Muslims today seek wealth more than they know how to even spend it. Such a mentality is silly, if not risky. Ali (RA) was once asked what was better: wealth or knowledge. He said, “Knowledge is superior to wealth for ten reasons:
- (i). Knowledge is the legacy of the prophets. Wealth is the inheritance of the Pharaohs. Therefore, knowledge is better than wealth.
- (ii). You are to guard your wealth but knowledge guards you. So knowledge is better.
- (iii). A man of wealth has many enemies while a man of knowledge has many friends. Hence knowledge is better.
- (iv). Knowledge is better because it increases with distribution, while wealth decreases by that act.
- (v). Knowledge is better because a learned man is apt to be generous while a wealthy person is apt to be miserly.
- (vi). Knowledge is better because it cannot be stolen while wealth can be stolen.
- (vii). Knowledge is better because time cannot harm knowledge, but wealth rusts in course of time and wears away.
- (viii). Knowledge is better because it is boundless while wealth is limited and you can keep account of it.
- (ix). Knowledge is better because it illuminates the mind while wealth is apt to blacken it.
- (x). Knowledge is better because knowledge induced the humanity in our Prophet to say to Allah, "We worship Thee as we are Your servant," while wealth engendered in Pharaoh and Nimrod the vanity which made them claim Godhead.” 
What wisdom! Yet today our people are dispassionate about seeking knowledge. Why? Do they know what Imam Ibn Hazm (R) – the great Spanish Muslim theologian, jurist and poet – said? He said, “If knowledge had no other merit than to make the ignorant fear and respect you, and scholars love and honor you, this would be good enough reason to seek after it… If ignorance had no other fault than to make the ignorant man jealous of knowledgeable men and jubilant at seeing more people like himself, this by itself would be reason enough to oblige us to feel it… If knowledge and the action of devoting oneself to it had no purpose except to free the man who seeks it from the exhausting anxieties and many worries which afflict the mind, that alone would certainly be enough to drive us to seek knowledge.”  I only wish that his remarks would wake our people to seeking and mastering knowledge.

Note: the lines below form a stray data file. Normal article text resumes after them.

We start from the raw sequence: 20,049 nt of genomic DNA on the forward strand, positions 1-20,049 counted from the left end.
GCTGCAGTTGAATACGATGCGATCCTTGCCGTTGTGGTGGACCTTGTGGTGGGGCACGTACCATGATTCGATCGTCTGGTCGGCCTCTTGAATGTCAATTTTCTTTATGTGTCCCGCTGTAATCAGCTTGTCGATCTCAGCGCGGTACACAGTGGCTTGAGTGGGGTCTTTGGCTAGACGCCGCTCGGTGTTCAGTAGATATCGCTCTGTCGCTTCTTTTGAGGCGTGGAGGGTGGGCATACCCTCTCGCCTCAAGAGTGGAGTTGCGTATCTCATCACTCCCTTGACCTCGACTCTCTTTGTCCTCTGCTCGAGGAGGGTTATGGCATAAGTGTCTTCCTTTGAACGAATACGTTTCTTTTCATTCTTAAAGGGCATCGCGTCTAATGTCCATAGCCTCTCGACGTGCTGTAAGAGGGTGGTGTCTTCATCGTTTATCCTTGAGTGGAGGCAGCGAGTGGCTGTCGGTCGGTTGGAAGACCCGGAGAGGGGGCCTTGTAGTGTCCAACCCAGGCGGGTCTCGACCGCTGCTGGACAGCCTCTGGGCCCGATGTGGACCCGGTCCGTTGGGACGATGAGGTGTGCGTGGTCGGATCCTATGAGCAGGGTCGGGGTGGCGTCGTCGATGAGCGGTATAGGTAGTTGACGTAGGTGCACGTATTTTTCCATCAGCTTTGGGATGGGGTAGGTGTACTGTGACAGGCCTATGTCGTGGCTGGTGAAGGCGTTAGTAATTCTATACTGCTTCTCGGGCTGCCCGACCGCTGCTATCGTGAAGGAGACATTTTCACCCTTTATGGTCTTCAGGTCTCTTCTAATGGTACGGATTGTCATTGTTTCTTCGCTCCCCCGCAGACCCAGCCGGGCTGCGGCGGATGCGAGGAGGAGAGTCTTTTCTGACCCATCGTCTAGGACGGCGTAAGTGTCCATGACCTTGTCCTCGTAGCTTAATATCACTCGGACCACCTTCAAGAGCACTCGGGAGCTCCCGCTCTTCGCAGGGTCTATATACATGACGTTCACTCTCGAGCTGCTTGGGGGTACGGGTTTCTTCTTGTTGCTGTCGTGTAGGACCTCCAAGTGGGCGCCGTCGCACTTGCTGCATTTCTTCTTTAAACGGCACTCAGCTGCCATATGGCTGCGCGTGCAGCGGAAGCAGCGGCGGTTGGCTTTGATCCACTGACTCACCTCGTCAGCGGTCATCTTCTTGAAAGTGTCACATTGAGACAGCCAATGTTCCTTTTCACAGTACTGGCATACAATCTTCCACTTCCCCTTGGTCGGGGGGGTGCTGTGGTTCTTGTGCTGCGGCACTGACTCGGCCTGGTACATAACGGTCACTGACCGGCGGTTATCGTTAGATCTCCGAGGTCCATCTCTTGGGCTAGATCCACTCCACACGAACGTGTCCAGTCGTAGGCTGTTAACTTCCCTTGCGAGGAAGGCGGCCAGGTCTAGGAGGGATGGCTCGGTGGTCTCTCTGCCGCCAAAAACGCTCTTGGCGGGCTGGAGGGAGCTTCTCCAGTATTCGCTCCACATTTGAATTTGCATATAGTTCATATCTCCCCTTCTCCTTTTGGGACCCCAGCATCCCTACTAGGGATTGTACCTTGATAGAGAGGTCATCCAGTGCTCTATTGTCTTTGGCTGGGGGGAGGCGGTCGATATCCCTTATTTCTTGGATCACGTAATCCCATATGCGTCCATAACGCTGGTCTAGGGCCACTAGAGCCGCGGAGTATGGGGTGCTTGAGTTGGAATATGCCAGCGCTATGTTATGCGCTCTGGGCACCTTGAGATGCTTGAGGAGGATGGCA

Solutions to our present-day predicament:
While there are many solutions that I can point out to get us out of our current predicament, I choose to discuss three major ones below, of which the first two relates to personal and community/social obligations.
1). Seeking knowledge:
The main reason behind the success of early Muslims rested in their seeking knowledge where it was evident and also from places where it was hidden. As true sons of Islam, they understood the meaning of the Prophetic Traditions: “A Muslim is never satiated in his quest for good (knowledge) till it ends in paradise.” [Tirmizi: narrated by Abu Sa’eed al-Khudri (RA)] “A person who goes (out of his house) in search of knowledge, he is on Allah’s way and he remains so till he returns.” [Tirmizi: Anas (RA)] “One who treads a path in search of knowledge has his path to Paradise made easy by Allah thereby.” [Muslim: Abu Hurayrah (RA)] “To seek knowledge for one hour at night is better than keeping it (night) awake.” [Darimi: Abdullah ibn Abbas (RA)]
They did not shy away from translating and learning from others in the best of the Prophetic Traditions: “The word of wisdom is [like] the lost property of a wise man. So wherever he finds it, he is entitled to it.” [Tirmizi: Abu Hurayrah (RA)]
When others were hesitant to do experiments to check their hypotheses, they courageously filled the vacuum. In that they were true to the Prophetic dictate: “Knowledge is a treasure house whose keys are queries.” [Mishkat and Abu Na’im: Ali (RA)]
Muslims should also ponder over the statement made by Mu’adh ibn Jabal (RA): “Acquire knowledge for the pleasure of Allah, for learning engenders piety, reverence for one’s Lord and fear of wrongdoing. Seeking knowledge for Allah’s pleasure is an act of worship, studying it is a celebration of God’s glory (lit. Zikr), searching for it is a rewarding struggle (lit. Jihad), teaching it to someone who realizes its worth is a charity (lit. Sadaqa), and applying it in one’s home strengthens family unity and kinship. … Knowledge is a comforting friend in times of loneliness. It is the best companion to a traveler. It is the innermost friend who speaks to you in your privacy. Knowledge is your most effective sword against your foe, and finally, it is your most dignifying raiment in the company of your close comrades.” [Hilyat’ul Awliya Wa Tabaqat’ul Asfiya]
Similarly, Sharafuddin Maneri (R) said, “Knowledge is the fountainhead of all happiness, just as ignorance is the starting point of all wretchedness. Salvation comes from knowledge, destruction from ignorance.” [Maktubat-i Sadi]
2). Quality of leadership and Government patronage: